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Notice

Notice of Inventory Completion: Southwest Museum of the American Indian, Autry National Center, Los Angeles, CA

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AGENCY:

National Park Service, Interior.

ACTION:

Notice.

Notice is here given in accordance with the Native American Graves Protection and Repatriation Act (NAGPRA), 25 U.S.C. 3003, of the completion of an inventory of human remains in the control of the Southwest Museum of the American Indian, Autry National Center, Los Angeles, CA. The human remains were removed from Ontario County, NY.

This notice is published as part of the National Park Service's administrative responsibilities under NAGPRA, 25 U.S.C. 3003 (d)(3). The determinations in this notice are the sole responsibility of the museum, institution, or Federal agency that has control of the Native American human remains. The National Park Service is not responsible for the determinations in this notice.

A detailed assessment of the human remains was made by Southwest Museum professional staff in consultation with representatives of the Cayuga Nation of New York, Oneida Nation of New York, Oneida Tribe of Indians of Wisconsin, Onondaga Nation of New York, Seneca Nation of New York, Seneca-Cayuga Tribe of Oklahoma, St. Regis Band of Mohawk Indians of New York, Tonawanda Band of Seneca Indians of New York, and Tuscarora Nation of New York, as well as the Haudenosaunee Standing Committee on Burial Rights and Regulations, a non-federally recognized Indian group.

In 1885, human remains representing a minimum of two individuals were removed from a grave near Canandaigua, Ontario County, NY. The museum has no additional information regarding the circumstances of removal. Mrs. Phyllis Lockley, mother of Robert Campbell Lockley, acquired the human remains as part of her son's estate. On January 18, 1962, Mrs. Lockley signed the original Deed of Gift and transferred the human remains to the museum, which accessioned the human remains Start Printed Page 64559into its collection the same year. No known individuals were identified. No associated funerary objects are present.

On the original Deed of Gift, the credit line identifies all objects donated by Mrs. Lockley as “materials collected by Mrs. Hope Gans Lockley, 1885.” However, in a letter written after the Deed of Gift, Mrs. Lockley asks the museum to correct the deed to attribute only one donated item to Mrs. Hope Gans Lockley as “all of the other items were from the estate of (her) son, Robert Campbell Lockley.” The museum responded to this request on February 9, 1962, to assure her that the required change in the last line of the deed would be executed. It is unclear why this correction was not made before Mrs. Lockley signed the final document.

Museum records and physical anthropological assessment have determined the human remains to be of probable Native American descent. Archeological and historical evidence indicate that the Owasco culture occupied central and eastern New York and the Glaciated Alleghany Plateau during the Woodland Stage (1000 B.C.-A.D. 1600). Around A.D. 1600, the Owasco culture underwent a cultural transition. Between A.D. 1450 and 1600, diagnostic characteristics indicative of the Seneca culture begin to become evident in the archeological record. From the early 16th century until the American Revolution, the Seneca occupied a region between the Genesee River and Canandaigua Lake, which includes Livingstone and Ontario Counties, NY, as well as the southern portion of Monroe County, NY. A cultural connection can be reasonably traced from the Owasco people to the present-day Seneca Nation of New York, Seneca-Cayuga Tribe of Oklahoma, and Tonawanda Band of Seneca Indians of New York.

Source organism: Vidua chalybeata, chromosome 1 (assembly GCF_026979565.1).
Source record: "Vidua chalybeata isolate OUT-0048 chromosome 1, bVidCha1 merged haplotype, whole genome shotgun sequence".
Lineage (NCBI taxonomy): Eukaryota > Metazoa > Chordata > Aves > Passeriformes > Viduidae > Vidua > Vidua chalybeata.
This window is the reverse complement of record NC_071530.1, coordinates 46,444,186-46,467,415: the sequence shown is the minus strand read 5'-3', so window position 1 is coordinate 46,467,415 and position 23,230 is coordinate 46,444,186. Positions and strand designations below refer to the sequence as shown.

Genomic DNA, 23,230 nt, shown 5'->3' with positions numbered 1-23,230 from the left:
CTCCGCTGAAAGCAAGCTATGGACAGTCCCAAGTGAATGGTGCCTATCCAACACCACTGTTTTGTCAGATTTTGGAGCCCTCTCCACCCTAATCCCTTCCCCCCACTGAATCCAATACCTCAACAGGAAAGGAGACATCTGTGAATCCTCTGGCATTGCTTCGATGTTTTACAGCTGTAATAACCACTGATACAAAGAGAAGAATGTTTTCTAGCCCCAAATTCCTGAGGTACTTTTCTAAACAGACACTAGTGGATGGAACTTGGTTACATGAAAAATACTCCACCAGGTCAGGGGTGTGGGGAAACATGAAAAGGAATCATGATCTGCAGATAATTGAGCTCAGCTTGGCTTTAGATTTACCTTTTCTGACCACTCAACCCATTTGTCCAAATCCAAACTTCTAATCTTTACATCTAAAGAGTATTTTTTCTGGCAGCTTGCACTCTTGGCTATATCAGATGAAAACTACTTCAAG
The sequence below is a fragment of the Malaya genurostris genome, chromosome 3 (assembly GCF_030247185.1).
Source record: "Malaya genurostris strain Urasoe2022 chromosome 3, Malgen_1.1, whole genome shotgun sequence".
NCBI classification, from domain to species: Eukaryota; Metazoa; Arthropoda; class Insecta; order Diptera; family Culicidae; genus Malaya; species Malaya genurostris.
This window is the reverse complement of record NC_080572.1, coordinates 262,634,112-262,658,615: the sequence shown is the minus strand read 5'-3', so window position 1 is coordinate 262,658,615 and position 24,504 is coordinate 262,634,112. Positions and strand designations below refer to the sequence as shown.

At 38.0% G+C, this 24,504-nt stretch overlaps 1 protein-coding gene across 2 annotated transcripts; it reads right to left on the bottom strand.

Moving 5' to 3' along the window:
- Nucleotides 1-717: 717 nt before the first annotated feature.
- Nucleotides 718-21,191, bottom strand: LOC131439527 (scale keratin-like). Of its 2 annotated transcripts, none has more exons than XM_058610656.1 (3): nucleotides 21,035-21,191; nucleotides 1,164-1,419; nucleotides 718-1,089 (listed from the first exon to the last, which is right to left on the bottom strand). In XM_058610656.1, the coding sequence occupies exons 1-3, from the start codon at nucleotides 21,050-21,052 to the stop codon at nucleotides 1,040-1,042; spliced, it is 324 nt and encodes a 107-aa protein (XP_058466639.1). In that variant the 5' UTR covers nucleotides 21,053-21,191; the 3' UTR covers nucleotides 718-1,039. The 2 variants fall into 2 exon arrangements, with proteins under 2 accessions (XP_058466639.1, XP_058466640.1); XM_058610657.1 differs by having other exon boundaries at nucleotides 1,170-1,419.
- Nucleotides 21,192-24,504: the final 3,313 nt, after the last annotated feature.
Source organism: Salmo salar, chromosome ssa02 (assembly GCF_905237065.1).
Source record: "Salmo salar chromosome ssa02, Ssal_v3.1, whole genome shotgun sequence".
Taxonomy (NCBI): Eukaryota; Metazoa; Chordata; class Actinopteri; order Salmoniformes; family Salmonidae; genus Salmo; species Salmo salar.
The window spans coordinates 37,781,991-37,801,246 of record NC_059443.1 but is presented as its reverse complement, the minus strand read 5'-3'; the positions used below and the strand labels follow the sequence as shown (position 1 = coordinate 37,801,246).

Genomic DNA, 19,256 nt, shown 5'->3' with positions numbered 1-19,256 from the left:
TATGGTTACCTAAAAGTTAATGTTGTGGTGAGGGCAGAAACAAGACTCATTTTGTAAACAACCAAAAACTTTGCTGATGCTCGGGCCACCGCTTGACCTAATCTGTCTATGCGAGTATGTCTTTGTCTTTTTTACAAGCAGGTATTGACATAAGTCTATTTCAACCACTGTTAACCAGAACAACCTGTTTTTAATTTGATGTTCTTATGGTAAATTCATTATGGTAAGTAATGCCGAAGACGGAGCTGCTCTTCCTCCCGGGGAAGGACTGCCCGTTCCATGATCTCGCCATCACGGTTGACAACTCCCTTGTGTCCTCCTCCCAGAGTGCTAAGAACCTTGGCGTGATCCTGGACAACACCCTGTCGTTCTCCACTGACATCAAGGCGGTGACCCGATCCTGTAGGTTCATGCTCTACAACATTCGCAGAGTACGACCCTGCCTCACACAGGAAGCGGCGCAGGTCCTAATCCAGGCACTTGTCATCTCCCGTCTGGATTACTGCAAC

Officials of the Southwest Museum have determined that, pursuant to 25 U.S.C. 3001 (9-10), the human remains described above represent the physical remains of two individuals of Native American ancestry. Officials of the Southwest Museum also have determined that, pursuant to 25 U.S.C. 3001 (2), there is a relationship of shared group identity that can be reasonably traced between the Native American human remains and the Seneca Nation of New York, Seneca-Cayuga Tribe of Oklahoma, and Tonawanda Band of Seneca Indians of New York.

Representatives of any other Indian tribe that believes itself to be culturally affiliated with the human remains should contact Dr. Duane H. King, Executive Director, or Jamie Hebert, NAGPRA Research Associate for Collections, Southwest Museum of the American Indian, Autry National Center, 234 Museum Drive, Los Angeles, CA 90065, telephone (323) 221-2164, before December 4, 2006. Repatriation of the human remains to the Seneca Nation of New York, Seneca-Cayuga Tribe of Oklahoma, and Tonawanda Band of Seneca Indians of New York may proceed after that date if no additional claimants come forward.

Southwest Musuem is responsible for notifying the Cayuga Nation of New York, Oneida Nation of New York, Oneida Tribe of Indians of Wisconsin, Onondaga Nation of New York, Seneca Nation of New York, Seneca-Cayuga Tribe of Oklahoma, St. Regis Band of Mohawk Indians of New York, Tonawanda Band of Seneca Indians of New York, and Tuscarora Nation of New York, as well as the Haudenosaunee Standing Committee on Burial Rights and Regulations, a non-federally recognized Indian group, that this notice has been published.

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Dated: September 28, 2006

Sherry Hutt,

Manager, National NAGPRA Program.

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[FR Doc. E6-18483 Filed 11-1-06; 8:45 am]

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